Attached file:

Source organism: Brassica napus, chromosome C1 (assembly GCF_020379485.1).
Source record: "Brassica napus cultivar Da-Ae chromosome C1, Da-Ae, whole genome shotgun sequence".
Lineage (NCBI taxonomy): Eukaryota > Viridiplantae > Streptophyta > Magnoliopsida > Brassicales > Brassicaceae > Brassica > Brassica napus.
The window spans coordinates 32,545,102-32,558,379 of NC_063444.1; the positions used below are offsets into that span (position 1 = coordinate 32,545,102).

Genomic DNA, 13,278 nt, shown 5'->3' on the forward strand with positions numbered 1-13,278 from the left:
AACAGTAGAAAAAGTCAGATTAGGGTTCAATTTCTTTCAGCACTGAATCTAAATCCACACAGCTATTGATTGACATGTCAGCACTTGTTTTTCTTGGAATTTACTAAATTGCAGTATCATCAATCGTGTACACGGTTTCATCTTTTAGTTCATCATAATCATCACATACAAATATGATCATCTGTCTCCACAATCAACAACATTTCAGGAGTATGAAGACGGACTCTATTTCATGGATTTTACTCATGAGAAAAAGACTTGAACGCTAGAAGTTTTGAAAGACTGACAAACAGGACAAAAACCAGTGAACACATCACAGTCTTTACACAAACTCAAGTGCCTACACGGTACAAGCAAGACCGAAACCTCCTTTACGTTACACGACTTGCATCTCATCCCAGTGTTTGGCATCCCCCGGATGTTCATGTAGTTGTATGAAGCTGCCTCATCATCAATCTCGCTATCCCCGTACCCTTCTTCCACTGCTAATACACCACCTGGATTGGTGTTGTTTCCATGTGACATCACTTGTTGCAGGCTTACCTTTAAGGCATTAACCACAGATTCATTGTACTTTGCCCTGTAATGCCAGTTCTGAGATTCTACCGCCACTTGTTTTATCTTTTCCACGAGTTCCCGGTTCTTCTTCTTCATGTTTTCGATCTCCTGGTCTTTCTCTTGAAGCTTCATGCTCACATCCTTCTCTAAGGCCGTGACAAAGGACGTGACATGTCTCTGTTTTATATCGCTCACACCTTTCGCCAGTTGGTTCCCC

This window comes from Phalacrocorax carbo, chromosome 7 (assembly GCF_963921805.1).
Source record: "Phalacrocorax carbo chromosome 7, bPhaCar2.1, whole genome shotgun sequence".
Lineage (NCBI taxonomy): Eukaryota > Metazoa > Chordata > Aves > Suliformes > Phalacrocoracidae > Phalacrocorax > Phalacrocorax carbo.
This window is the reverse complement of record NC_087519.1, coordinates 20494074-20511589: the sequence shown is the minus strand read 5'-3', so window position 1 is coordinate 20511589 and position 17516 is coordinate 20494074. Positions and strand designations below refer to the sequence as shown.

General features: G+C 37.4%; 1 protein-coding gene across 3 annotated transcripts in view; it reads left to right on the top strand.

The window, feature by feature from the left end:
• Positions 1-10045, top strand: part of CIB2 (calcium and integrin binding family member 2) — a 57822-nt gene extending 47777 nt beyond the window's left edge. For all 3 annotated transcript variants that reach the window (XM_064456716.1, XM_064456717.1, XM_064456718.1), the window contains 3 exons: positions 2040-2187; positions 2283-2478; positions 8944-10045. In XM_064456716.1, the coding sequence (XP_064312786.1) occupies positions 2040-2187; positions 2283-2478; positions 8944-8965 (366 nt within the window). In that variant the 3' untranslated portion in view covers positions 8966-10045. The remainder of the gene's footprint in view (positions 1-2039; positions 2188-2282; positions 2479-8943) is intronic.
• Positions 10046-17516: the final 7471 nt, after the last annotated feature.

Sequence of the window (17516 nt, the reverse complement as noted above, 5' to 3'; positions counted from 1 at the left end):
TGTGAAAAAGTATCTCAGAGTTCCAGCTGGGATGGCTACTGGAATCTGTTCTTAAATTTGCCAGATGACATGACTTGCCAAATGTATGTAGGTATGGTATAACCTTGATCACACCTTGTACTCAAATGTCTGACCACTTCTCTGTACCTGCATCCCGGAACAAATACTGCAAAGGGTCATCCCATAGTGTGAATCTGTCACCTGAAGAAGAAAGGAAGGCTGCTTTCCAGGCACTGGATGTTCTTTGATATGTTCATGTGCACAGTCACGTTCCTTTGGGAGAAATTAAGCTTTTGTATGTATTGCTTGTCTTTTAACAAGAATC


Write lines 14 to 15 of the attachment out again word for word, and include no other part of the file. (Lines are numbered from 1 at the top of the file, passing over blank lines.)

• Positions 10046-17516: the final 7471 nt, after the last annotated feature.

Sequence of the window (17516 nt, the reverse complement as noted above, 5' to 3'; positions counted from 1 at the left end):